GAmes, optimizatioN and analysis of nEtworkS tHeory and
applications: Report for 2012-2013
1. Delay Tolerant Networks (DTNs).
We have pursued our study of optimal control in delay tolerant network. We studied the trade-off between delivery delay and energy consumption in a delay tolerant network in which a message (or a file) has to be delivered to each of several destinations by epidemic relaying. In addition to the destinations, there are several other nodes in the network that can assist in relaying the message. A preliminary version of the work was already reported last year, and it has now appeared in a journal [R2]. The analysis is based on a mobility model in which all individuals move independently of each other. In [R4] we have studied through simulations the multicast time in DTNs where the mobility of individuals follow dependent movement such as the one of flocking birds. This model is typical to cooperative movement and could be useful to describe a rescue team in an area hit by a disaster. We showed the impact of the parameters defining the mobility on the multicast time.
In [R1] we formulate a problem where both transmission and activation of mobile terminals are controlled as a linear optimal control problem. We solve the problem by making use of this linearity in order to obtain explicit expressions for the objective function as a function of the control actions trajectories (rather than as a function of both actions and state trajectories). This allows us to compute the optimal strategies explicitly.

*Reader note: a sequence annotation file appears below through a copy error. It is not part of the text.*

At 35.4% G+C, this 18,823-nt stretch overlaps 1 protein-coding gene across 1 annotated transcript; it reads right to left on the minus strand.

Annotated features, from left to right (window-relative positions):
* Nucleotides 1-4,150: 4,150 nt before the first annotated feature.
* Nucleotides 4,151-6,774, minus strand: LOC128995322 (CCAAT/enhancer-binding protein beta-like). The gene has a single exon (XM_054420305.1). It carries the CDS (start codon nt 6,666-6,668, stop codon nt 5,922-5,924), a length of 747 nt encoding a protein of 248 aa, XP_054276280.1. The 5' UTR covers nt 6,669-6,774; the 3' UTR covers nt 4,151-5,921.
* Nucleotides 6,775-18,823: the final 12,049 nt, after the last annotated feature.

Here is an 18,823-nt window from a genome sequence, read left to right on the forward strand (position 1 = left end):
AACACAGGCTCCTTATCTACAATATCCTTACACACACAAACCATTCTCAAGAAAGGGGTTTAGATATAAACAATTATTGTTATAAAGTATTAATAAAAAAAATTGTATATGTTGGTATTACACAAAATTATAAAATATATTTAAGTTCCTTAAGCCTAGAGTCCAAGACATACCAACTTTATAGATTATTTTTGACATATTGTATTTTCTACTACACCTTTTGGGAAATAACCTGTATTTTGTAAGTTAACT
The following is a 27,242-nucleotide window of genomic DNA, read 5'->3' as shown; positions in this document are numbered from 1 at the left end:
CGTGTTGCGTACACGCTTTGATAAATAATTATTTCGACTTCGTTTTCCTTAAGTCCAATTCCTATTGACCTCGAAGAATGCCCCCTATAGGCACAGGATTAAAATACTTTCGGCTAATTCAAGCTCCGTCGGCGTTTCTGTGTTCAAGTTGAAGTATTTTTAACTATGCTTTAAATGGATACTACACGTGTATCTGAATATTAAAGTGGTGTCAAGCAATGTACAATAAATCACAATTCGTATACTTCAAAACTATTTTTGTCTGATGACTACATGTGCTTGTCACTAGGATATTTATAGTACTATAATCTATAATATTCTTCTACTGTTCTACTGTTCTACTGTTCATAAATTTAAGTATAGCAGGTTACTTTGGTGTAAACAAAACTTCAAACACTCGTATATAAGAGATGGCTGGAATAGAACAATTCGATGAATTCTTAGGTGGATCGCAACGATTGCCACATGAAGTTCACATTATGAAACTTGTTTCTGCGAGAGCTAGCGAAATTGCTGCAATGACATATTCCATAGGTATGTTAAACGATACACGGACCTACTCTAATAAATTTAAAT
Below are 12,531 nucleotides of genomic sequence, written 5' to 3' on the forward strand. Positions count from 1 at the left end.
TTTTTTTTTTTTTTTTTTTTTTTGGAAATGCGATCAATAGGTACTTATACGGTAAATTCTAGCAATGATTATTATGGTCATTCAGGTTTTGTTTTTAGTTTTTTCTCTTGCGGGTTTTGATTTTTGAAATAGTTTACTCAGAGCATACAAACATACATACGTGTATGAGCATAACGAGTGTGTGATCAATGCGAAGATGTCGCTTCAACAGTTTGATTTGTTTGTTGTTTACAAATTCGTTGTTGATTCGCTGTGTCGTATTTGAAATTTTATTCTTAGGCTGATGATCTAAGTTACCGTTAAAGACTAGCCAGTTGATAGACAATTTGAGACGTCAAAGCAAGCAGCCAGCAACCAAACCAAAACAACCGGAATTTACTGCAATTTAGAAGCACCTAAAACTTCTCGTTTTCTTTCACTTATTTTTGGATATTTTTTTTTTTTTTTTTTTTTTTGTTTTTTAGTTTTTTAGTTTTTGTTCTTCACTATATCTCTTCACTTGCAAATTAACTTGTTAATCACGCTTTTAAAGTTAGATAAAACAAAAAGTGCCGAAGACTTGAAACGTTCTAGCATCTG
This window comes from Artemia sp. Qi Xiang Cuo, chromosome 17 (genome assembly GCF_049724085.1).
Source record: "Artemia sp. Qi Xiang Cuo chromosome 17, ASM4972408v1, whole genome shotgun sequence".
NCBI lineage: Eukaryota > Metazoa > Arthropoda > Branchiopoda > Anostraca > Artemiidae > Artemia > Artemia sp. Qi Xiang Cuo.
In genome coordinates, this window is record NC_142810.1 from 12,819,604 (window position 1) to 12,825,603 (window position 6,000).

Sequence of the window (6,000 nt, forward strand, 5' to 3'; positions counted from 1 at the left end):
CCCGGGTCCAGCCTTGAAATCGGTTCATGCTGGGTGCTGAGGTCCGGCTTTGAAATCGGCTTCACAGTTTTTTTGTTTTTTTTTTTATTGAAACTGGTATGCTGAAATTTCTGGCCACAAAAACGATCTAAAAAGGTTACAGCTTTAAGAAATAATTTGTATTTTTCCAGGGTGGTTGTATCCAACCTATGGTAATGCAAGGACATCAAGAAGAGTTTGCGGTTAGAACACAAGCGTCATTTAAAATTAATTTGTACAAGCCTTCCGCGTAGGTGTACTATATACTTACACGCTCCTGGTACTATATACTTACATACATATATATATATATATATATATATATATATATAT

2. Competition in Social Networks.
We considered in [R3] a situation where several content producers send their content to some subscriber of a social network. These posts appear on the subscriber’s timeline which is assumed to have finite capacity. Whenever a new post arrives to the timeline, an older post leaves it. Therefore to be visible, a source has to keep sending from time to time contents. Each source is modelled as a player in a non-cooperative game in which one trades between the utility for being visible on the timeline and the cost (or effort) for keeping sending content. We solve this game in a Markovian setting and compute the performance measures of interest.
3. Network neutrality and collusions
Representatives of several Internet access providers have expressed their wish to see a substantial change in the pricing policies of the Internet. In particular, they would like to see content providers pay for use of the network, given the large amount of resources they use. This would be in clear violation of the "network neutrality" principle that had characterized the development of the wireline Internet. We proposed and studied possible ways of implementing such payments and of regulating their amount. The results were reported already in the previous report. We have pursued our work on network neutrality studying various ways of collusions between an ISP and a content provider and in particular, another form of non-neutrality in which a content provider signals to an ISP information on the popularity of its content and hides this information from other ISPs. We define and compute the price of collusion and study the impact of such signalling on the ISP that is iin collusion as well as on the other ones. The results appear in [R5].